Dragons are always associated with guarding something. For example, in Greek mythology, a ten-headed dragon guarded the golden apples. The Victorians were romanticists and consciously revived trends from earlier periods of history. Birch chose the dragon as the subject because it always been a culturally important symbol. Especially for the City of London and the English nation. This particular dragon also plays another important symbolic role. In keeping with the folkloric beliefs about the treasure-guarding instincts of these mythical beasts, the Temple Bar dragon serves a totemic purpose as a protective guardian of the treasures of London. There are thirteen Dragons around the City of London. Those Dragons made by Birmingham Guild Limited were erected at main entrances to the City of London in the late 1960s.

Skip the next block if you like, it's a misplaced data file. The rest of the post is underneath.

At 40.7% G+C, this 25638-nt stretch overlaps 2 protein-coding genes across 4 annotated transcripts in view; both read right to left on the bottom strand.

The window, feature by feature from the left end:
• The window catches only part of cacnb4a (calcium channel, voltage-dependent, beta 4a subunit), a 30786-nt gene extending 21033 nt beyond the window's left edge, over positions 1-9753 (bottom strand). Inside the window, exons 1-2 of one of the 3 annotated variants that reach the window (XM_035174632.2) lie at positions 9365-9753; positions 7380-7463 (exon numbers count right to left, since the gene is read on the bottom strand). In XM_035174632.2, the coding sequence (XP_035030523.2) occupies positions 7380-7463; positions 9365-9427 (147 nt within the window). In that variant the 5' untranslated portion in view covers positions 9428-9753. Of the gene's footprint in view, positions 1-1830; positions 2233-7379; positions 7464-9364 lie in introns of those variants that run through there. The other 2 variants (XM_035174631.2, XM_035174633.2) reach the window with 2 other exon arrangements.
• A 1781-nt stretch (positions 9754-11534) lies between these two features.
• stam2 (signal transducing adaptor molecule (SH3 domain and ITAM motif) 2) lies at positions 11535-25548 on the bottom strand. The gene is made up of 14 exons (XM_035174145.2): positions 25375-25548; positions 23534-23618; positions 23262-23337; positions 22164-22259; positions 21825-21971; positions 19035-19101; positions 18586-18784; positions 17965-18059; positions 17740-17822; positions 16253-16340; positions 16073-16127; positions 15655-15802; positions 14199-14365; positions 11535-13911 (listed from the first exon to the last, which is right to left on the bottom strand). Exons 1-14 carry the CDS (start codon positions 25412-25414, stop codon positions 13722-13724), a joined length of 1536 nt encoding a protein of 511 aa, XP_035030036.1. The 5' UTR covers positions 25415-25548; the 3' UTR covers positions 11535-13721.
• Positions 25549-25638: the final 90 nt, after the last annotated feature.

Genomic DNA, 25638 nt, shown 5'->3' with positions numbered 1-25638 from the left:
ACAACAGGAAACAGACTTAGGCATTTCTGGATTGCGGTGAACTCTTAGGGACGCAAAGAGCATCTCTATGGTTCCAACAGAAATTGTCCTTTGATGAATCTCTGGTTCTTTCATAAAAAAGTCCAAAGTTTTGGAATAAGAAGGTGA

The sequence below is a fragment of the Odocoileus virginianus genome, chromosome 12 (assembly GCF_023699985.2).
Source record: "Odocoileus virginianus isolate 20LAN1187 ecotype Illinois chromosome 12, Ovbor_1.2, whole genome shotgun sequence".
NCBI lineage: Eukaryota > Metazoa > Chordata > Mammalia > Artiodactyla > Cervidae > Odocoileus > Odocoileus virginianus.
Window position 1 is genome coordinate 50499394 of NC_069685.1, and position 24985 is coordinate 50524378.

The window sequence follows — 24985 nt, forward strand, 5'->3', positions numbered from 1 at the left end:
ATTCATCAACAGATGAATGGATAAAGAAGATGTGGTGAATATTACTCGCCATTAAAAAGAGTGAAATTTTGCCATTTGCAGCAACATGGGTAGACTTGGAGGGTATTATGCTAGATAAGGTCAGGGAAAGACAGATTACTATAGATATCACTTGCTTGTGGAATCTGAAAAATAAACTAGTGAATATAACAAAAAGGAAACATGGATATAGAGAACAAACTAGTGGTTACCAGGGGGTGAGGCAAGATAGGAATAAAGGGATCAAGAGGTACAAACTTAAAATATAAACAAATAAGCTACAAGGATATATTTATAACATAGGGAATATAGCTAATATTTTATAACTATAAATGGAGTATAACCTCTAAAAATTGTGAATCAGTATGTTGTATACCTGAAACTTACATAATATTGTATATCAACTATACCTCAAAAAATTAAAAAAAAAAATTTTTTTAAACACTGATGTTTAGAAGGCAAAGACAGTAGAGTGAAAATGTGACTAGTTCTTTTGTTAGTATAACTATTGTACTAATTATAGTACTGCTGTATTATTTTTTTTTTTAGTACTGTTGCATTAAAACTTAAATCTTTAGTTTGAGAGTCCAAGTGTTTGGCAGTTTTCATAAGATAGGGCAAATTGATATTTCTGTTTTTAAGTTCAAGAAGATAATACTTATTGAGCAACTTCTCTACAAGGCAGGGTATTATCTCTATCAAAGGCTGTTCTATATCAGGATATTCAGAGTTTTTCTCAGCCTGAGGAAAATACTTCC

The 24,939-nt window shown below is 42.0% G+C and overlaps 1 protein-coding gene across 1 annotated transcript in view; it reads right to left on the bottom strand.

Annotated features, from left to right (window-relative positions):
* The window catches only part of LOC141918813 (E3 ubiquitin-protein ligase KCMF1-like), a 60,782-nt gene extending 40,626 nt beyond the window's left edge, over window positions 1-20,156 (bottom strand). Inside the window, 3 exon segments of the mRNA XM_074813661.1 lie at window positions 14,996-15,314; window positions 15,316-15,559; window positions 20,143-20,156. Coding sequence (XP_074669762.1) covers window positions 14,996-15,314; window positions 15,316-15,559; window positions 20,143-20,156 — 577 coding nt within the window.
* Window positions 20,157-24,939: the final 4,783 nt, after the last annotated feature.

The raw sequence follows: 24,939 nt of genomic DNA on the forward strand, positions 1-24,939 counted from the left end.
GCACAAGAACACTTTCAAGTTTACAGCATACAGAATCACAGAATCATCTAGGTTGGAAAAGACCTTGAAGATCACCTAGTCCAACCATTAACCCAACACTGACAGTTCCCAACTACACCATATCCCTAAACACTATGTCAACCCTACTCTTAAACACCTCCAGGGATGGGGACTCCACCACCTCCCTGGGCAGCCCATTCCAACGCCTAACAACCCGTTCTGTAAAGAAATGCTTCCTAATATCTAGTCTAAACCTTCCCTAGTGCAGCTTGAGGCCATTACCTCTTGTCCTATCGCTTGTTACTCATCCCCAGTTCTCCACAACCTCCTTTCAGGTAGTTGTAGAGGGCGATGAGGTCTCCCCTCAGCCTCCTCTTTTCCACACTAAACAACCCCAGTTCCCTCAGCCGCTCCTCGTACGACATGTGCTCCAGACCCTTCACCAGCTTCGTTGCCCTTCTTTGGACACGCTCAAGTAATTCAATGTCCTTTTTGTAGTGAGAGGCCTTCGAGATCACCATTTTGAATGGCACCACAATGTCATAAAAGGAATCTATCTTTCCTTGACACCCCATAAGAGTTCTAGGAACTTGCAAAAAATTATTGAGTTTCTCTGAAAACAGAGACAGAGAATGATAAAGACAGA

The Griffin statue presents the official entrance to the City of London on Fleet Street. And just outside the Royal Courts of Justice. If you are west of the Griffin, you are in the City of Westminster. And if you are east of it, you are in the City of London. The statue was created in 1880 by the British sculptor Charles Bell Birch. The strange thing about the Griffin is that it is not a Griffin at all – it is a dragon. It is not clear how the confusion arose.
“ … he was quite a different person and much less easy to deal with the east of the Griffin.”
Alfred Watson: Racecourse and Covert Side (1883)
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